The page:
Not at all. While the climate warmed slightly last century, the incidence of hurricanes and cyclones fell. Since the 1920s, the global annual death rate from weather-related natural disasters (that is, the proportion of the world’s population killed rather than simply the overall number) has declined by a staggering 99 percent.
The killing power of hurricanes depends more on wealth than on wind speed. A big hurricane struck the well-prepared Yucatán in Mexico in 2007 and killed nobody. A similar storm struck impoverished Burma the next year and killed 200,000. The best defenses against disaster are prosperity and freedom.
14. Great ideas keep coming
The more we prosper, the more we can prosper. The more we invent, the more inventions become possible. The world of things is often subject to diminishing returns. The world of ideas is not: The ever-increasing exchange of ideas causes the ever-increasing rate of innovation in the modern world. There isn’t even a theoretical possibility of exhausting our supply of ideas, discoveries, and inventions.
15. We can solve all our problems
If you say the world will go on getting better, you are considered mad. If you say catastrophe is imminent, you may expect the Nobel Peace Prize. Bookshops groan with pessimism; airwaves are crammed with doom. I cannot recall a time when I was not being told by somebody that the world could survive only if it abandoned economic growth. But the world will not continue as it is. The human race has become a problem-solving machine: It solves those problems by changing its ways. The real danger comes from slowing change.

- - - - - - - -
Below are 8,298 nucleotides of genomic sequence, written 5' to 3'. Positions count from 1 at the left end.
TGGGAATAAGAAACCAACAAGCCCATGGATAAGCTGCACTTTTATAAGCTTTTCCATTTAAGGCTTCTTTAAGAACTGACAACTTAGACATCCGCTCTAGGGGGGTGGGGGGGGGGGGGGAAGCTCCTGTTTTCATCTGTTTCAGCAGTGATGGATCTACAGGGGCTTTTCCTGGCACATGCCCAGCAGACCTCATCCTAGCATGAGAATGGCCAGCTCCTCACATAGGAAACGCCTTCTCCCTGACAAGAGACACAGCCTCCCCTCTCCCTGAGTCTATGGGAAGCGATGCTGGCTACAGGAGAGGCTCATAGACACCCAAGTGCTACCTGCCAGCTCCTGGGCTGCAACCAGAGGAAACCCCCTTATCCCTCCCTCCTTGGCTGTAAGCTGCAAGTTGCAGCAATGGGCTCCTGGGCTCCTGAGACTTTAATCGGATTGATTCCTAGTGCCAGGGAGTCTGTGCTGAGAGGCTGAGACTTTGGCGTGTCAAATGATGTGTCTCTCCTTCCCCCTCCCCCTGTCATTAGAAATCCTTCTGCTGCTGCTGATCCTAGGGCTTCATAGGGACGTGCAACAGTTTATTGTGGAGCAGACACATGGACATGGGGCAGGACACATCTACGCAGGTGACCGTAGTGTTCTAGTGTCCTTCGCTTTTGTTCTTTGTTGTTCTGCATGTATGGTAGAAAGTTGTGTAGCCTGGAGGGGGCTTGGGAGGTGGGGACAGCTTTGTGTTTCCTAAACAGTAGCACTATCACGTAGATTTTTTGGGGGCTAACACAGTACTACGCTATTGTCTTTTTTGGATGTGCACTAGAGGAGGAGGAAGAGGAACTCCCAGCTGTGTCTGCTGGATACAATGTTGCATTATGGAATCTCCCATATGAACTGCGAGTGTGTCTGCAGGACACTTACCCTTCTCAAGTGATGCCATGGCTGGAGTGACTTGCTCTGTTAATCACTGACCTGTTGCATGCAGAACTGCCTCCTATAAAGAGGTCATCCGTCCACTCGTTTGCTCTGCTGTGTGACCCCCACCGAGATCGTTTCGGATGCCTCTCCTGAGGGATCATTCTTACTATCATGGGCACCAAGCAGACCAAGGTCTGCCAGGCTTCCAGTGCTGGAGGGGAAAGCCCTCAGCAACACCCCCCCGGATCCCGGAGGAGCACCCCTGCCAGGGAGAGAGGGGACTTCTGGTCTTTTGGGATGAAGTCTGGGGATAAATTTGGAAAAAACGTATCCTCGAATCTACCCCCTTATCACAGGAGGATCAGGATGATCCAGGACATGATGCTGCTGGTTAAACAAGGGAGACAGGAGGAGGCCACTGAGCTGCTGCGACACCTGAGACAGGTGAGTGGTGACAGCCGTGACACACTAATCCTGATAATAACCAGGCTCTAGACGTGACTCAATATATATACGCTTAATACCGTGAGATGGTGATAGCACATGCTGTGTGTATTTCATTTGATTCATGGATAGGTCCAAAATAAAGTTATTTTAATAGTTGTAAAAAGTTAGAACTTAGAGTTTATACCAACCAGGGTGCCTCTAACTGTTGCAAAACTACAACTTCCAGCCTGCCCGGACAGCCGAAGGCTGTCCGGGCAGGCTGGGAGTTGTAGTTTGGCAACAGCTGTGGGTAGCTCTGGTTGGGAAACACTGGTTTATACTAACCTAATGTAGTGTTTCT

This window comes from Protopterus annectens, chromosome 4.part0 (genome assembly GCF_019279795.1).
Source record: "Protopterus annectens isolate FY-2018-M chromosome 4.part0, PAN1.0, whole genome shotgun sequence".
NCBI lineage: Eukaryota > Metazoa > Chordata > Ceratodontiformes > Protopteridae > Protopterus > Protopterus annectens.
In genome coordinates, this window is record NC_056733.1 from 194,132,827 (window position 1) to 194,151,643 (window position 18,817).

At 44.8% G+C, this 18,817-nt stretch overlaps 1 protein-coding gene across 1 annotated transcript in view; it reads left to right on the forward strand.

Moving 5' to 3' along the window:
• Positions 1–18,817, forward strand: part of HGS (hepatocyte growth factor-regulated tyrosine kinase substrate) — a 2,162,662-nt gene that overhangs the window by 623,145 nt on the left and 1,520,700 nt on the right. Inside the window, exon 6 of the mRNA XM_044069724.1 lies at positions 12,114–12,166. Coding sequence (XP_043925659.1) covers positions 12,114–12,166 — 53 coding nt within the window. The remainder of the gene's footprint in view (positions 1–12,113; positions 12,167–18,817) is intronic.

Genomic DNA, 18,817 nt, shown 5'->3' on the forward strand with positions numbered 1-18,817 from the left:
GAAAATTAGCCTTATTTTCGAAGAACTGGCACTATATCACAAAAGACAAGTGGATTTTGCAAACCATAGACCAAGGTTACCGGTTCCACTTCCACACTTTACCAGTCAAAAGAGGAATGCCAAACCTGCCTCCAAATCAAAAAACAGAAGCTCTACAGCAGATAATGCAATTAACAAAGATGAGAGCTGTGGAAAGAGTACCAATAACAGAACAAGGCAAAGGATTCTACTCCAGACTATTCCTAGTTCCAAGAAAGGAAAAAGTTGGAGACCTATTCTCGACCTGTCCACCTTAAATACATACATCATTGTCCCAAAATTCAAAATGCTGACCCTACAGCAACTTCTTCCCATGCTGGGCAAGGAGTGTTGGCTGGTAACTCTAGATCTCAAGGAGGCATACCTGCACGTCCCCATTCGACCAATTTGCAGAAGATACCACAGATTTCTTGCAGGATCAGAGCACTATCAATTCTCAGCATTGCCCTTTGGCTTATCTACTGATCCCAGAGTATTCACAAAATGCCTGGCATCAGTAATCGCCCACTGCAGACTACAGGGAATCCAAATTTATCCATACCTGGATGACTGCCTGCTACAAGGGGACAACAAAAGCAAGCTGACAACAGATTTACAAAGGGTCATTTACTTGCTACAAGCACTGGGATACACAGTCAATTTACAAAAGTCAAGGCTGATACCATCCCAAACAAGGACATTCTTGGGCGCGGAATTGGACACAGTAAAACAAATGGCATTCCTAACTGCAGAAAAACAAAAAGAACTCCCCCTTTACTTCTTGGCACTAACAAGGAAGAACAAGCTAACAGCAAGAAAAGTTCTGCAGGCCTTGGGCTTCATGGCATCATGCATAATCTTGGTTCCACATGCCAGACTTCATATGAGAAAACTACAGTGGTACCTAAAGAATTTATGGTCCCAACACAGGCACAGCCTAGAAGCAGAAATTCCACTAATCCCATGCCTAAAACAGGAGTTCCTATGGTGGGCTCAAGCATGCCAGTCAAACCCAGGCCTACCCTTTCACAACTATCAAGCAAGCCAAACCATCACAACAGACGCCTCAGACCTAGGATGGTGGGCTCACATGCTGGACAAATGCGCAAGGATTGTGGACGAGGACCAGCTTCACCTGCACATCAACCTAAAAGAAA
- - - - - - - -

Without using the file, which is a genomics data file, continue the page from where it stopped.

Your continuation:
16. This depression is not depressing
The Great Depression of the 1930s was just a dip in the upward slope of human living standards. By 1939, even the worst-affected countries, America and Germany, were richer than they’d been in 1930. All sorts of new products and industries were born during the Depression. So growth will resume unless prevented by wrong policies. Someone, somewhere, is tweaking a piece of software, testing a new material, or transferring the gene that will make life easier or more fun.
17. Optimists are right
For 200 years, pessimists have had all the headlines—even though optimists have far more often been right. There is immense vested interest in pessimism. No charity ever raised money by saying things are getting better. No journalist ever got the front page writing a story about how disaster was now less likely. Pressure groups and their customers in the media search even the most cheerful statistics for glimmers of doom. Don’t be browbeaten—dare to be an optimist!
For more on Ridley, visit rationaloptimist.com.